But that's as may be. The point is that Direct Democracy and Horizontal Organization -- both taken directly from Anarchist thought and practice, make no mistake about that -- do have a crucial role to play in envisioning that better future. Participation in a direct democratic process is one aspect (but not the only one) of Dignity.

Social and Economic Justice
are further demonstrations that the Occupy Movement made but which have remained incomplete. Included of course is free and public education; in fact, that's the foundation of Social and Economic Justice, and I don't doubt that's why in many cases (prominently in New York) the educational and outreach programs of the Occupations and especially the libraries and independent media are targeted for destruction and elimination.

They are direct threats to the status quo.

Social Justice includes such things as providing for the least among us, sheltering and feeding the homeless, protecting the weak, elevating the poor. Taking care of one another.

This is something all the camps did, remarkably successfully, too. Whereas civic bodies and governments in general have more and more declined to serve those in need, and in fact in many cases have chosen to drive them out, saying they can't afford to serve those less able to take care of themselves or it's too difficult a problem for them to handle, most Occupations were able to do it with little or no problem at all, and if the Authorities had left them alone (or by god had supported them) these intractable issues might have been on their way to solution.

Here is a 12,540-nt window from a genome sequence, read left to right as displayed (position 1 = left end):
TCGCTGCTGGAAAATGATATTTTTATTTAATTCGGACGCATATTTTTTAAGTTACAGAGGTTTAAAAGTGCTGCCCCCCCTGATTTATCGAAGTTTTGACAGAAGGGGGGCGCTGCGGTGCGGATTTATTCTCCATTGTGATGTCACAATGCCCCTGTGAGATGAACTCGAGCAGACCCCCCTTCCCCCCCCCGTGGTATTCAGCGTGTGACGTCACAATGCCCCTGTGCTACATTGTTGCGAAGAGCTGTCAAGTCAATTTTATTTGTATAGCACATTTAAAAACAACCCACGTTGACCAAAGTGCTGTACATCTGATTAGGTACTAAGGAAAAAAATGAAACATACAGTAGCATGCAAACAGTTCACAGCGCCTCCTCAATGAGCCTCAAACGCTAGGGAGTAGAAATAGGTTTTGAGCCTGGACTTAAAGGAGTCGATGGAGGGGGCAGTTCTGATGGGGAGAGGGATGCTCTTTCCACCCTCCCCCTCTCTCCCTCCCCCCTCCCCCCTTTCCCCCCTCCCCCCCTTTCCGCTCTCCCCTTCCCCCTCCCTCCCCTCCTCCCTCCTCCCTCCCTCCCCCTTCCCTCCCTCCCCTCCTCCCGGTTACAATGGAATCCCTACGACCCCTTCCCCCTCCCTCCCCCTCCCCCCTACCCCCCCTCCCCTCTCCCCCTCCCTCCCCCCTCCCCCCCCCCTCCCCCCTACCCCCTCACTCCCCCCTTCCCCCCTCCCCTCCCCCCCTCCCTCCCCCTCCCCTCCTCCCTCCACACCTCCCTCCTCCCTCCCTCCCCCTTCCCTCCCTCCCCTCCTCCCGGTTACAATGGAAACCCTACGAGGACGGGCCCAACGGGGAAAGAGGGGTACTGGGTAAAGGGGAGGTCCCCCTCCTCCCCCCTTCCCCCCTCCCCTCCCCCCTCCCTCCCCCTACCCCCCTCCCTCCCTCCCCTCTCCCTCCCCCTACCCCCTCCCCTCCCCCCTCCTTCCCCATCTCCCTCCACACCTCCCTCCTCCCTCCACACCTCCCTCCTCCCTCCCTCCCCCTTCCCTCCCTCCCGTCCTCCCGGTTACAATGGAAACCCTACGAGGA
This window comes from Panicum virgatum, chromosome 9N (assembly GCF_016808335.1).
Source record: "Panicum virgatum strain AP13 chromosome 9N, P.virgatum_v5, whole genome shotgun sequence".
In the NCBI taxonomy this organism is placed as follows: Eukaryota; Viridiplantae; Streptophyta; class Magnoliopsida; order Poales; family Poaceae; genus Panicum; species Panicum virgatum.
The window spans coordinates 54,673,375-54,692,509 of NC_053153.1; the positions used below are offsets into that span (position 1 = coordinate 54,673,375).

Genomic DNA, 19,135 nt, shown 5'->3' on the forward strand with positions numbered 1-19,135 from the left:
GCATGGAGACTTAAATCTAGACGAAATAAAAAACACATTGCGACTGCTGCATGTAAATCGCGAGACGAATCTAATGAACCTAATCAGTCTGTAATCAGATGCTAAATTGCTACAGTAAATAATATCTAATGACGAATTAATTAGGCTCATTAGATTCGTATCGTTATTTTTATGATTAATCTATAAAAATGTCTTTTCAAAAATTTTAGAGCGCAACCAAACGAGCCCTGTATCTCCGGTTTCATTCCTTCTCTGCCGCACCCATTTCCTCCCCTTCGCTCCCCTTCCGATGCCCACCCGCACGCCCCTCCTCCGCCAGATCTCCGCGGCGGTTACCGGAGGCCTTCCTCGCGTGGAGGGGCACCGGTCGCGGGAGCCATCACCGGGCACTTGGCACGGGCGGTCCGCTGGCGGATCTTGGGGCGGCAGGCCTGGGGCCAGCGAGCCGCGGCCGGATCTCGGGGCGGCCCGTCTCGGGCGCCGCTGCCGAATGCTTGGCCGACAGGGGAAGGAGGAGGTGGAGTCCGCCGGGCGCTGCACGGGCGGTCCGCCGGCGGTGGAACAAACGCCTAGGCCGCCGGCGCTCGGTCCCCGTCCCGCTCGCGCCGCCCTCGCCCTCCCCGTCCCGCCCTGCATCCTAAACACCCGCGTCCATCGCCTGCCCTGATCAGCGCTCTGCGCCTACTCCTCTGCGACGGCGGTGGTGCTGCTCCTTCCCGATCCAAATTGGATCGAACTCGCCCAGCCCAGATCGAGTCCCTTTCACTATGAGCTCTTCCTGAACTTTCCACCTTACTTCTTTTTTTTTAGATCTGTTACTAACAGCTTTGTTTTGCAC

But no. The social justice demonstrations -- the kitchens, the shelters, the counseling, the emotional support, and so much else -- that are so very, very difficult, nay impossible, for civic bodies and run-of-the-mill non-profits to handle, were threatening to the status quo, and they had to be shut down. Yes we are able to take care of one another, and given the opportunity, we'll do it. But Authority won't have it.

Economic Justice is a more difficult kettle of fish, especially when there is the perception of a lot of money available. There were so many struggles over money -- and in some places a lot of theft -- that I thought the economic issue would ultimately be intractable. But people found ways around it -- in some cases by going without money, or using it to only the most limited extent.